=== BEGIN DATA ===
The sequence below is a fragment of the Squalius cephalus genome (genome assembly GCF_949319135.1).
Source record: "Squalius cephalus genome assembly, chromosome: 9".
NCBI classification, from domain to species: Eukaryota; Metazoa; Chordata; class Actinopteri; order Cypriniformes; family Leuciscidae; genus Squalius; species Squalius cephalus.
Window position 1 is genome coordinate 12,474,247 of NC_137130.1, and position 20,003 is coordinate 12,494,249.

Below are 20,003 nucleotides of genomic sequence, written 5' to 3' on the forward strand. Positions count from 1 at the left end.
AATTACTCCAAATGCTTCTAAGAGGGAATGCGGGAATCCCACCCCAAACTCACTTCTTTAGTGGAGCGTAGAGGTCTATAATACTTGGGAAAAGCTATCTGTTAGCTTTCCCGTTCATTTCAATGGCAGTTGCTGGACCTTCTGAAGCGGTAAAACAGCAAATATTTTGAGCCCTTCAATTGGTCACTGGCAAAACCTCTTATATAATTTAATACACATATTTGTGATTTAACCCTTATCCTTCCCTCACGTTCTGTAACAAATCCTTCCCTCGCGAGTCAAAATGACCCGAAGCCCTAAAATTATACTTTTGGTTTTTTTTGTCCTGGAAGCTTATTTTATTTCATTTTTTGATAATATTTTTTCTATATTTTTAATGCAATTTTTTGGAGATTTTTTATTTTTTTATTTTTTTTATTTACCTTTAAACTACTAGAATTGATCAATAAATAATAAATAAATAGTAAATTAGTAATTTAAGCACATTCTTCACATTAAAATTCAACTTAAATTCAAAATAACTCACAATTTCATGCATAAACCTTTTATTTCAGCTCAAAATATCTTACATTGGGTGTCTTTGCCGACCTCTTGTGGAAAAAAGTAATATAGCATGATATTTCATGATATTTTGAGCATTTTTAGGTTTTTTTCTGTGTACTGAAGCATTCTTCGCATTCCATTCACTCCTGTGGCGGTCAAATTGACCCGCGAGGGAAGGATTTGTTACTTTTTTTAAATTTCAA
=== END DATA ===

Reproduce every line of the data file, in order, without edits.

The sequence below is a fragment of the Squalius cephalus genome (genome assembly GCF_949319135.1).
Source record: "Squalius cephalus genome assembly, chromosome: 9".
NCBI classification, from domain to species: Eukaryota; Metazoa; Chordata; class Actinopteri; order Cypriniformes; family Leuciscidae; genus Squalius; species Squalius cephalus.
Window position 1 is genome coordinate 12,474,247 of NC_137130.1, and position 20,003 is coordinate 12,494,249.

Below are 20,003 nucleotides of genomic sequence, written 5' to 3' on the forward strand. Positions count from 1 at the left end.
AATTACTCCAAATGCTTCTAAGAGGGAATGCGGGAATCCCACCCCAAACTCACTTCTTTAGTGGAGCGTAGAGGTCTATAATACTTGGGAAAAGCTATCTGTTAGCTTTCCCGTTCATTTCAATGGCAGTTGCTGGACCTTCTGAAGCGGTAAAACAGCAAATATTTTGAGCCCTTCAATTGGTCACTGGCAAAACCTCTTATATAATTTAATACACATATTTGTGATTTAACCCTTATCCTTCCCTCACGTTCTGTAACAAATCCTTCCCTCGCGAGTCAAAATGACCCGAAGCCCTAAAATTATACTTTTGGTTTTTTTTGTCCTGGAAGCTTATTTTATTTCATTTTTTGATAATATTTTTTCTATATTTTTAATGCAATTTTTTGGAGATTTTTTATTTTTTTATTTTTTTTATTTACCTTTAAACTACTAGAATTGATCAATAAATAATAAATAAATAGTAAATTAGTAATTTAAGCACATTCTTCACATTAAAATTCAACTTAAATTCAAAATAACTCACAATTTCATGCATAAACCTTTTATTTCAGCTCAAAATATCTTACATTGGGTGTCTTTGCCGACCTCTTGTGGAAAAAAGTAATATAGCATGATATTTCATGATATTTTGAGCATTTTTAGGTTTTTTTCTGTGTACTGAAGCATTCTTCGCATTCCATTCACTCCTGTGGCGGTCAAATTGACCCGCGAGGGAAGGATTTGTTACTTTTTTTAAATTTCAA